An Oak Park woman who made headlines in November after being targeted in an attempted carjacking is calling on the Village of Oak Park to improve lighting around the village.
Melissa Martinez told the Oak Park village board this month that two men attempted to take her car in late November but abandoned the effort when she pled with them to not drive off with her 3-year-old daughter who was in the backseat of the vehicle at the time.
“I’m here because I’m the mom who had the gun to her head with the three-year-old in her car two weeks ago,” she said. “I’m here because I think we need to fix it, talk about it. I want you to just imagine that it’s your wife or your child or your grandson … there’s a gun and somebody can take them away and do whatever the hell they want with their body.”
Martinez said at the Dec. 11 meeting that she had collected nearly 1,400 petition signatures backing her effort to better light village streets and alleys with LED lights and installing additional lights in darker areas.
She estimates such a project would cost the village $2.8 million.
Better lighting around the village is only part of the solution to deterring crime, she acknowledged, but said trustees should take the issue seriously.
“Everyone is telling me on Facebook and in my petition that if it’s not fixed, they are going to move out of this town,” she said.
Trustee Andrea Button commended Martinez for making her case for the lights publicly.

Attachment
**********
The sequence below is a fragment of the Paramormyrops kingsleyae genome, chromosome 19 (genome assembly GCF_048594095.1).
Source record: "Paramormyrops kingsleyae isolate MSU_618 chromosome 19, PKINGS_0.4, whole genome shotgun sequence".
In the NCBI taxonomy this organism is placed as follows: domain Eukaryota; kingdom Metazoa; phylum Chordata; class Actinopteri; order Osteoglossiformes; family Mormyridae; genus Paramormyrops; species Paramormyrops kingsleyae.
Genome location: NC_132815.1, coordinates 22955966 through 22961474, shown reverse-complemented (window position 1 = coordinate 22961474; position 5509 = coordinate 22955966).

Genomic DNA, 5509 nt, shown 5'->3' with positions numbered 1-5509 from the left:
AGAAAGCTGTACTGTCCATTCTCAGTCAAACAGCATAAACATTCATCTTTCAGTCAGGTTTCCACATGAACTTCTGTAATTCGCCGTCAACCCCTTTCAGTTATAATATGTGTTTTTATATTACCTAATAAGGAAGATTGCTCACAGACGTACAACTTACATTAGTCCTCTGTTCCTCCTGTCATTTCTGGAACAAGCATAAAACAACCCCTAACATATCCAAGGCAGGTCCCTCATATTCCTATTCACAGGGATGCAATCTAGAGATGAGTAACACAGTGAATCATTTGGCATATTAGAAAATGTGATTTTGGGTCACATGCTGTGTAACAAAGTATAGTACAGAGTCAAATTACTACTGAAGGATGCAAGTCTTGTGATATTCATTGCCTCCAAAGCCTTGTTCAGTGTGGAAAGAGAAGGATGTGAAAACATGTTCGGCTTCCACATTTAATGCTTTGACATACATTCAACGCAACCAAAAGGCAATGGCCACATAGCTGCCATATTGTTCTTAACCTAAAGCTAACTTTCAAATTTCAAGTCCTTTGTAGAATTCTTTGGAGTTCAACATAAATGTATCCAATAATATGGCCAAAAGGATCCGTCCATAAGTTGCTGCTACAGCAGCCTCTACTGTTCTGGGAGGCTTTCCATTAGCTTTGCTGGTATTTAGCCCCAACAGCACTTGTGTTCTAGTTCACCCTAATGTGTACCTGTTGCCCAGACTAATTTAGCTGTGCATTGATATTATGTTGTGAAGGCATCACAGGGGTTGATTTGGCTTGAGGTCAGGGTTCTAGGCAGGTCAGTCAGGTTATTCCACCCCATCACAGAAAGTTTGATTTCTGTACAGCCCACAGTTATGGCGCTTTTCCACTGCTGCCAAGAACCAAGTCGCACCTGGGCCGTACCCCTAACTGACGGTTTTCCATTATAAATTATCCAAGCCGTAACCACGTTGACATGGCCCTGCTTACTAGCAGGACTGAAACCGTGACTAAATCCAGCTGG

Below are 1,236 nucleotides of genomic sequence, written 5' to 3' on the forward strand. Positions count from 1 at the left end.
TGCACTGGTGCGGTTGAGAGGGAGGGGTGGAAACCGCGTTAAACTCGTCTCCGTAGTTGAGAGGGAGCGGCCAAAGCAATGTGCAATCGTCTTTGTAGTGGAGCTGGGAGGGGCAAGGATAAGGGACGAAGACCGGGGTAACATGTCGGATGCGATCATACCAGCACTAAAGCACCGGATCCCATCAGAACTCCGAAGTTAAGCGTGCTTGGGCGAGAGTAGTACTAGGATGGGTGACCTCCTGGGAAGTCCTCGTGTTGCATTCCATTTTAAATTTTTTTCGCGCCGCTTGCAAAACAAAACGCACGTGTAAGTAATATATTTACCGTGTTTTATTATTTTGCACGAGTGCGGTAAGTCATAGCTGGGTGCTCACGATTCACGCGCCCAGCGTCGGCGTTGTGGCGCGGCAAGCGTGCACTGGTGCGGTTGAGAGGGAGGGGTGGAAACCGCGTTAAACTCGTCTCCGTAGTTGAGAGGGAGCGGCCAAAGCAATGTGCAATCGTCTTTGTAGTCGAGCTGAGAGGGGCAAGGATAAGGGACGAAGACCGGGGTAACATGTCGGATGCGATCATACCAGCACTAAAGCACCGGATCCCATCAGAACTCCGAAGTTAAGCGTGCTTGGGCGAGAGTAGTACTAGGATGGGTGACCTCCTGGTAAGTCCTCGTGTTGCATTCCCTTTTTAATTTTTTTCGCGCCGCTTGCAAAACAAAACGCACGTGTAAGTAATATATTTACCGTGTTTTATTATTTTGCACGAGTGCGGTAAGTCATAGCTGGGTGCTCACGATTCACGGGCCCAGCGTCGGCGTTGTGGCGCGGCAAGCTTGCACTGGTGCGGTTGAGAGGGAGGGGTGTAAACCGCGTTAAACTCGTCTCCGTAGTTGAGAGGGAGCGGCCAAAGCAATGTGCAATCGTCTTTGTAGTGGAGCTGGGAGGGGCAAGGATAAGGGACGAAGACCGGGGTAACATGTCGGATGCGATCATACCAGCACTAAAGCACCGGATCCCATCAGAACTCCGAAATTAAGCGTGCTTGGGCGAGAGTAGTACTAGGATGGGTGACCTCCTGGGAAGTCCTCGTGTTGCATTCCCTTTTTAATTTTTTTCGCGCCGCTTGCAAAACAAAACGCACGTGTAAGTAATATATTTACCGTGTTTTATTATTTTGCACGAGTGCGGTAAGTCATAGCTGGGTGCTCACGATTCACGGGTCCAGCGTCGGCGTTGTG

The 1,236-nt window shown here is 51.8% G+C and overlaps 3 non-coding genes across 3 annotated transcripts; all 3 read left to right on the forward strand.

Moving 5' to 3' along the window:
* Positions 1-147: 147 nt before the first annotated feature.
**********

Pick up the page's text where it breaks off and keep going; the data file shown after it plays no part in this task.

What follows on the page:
“It took a great amount of courage, and your comments were very moving to me,” Button said, adding that she takes the request seriously.
“I, too, am scared,” Button said. “I am a single mom, I live in an apartment and I park my car a block away from my home, so there’s risks involved for all of us.”
Oak Park resident Kitty Conklin said some blocks have as many as five different intensities of lighting. They should be updated and brought to a “decent standard,” she said.
Oak Park Mayor Anan Abu-Taleb apologized to Martinez and told the board and public that “safety is the number-one priority for us, and we have determined as a board that in (the 2018) budget we made no cuts whatsoever to public safety.”
Abu-Taleb suggested the village consider using the roughly $500,000 available from the village’s Community Choice Aggregation Fund, which was created to help fund sustainability initiatives in the village, to improve lighting.
Using the funds for new lighting would save money and increase safety, Abu-Taleb said.
The Oak Park Police Department reports that it has made nine arrests connected to the 16 carjackings that have taken place in the village this year.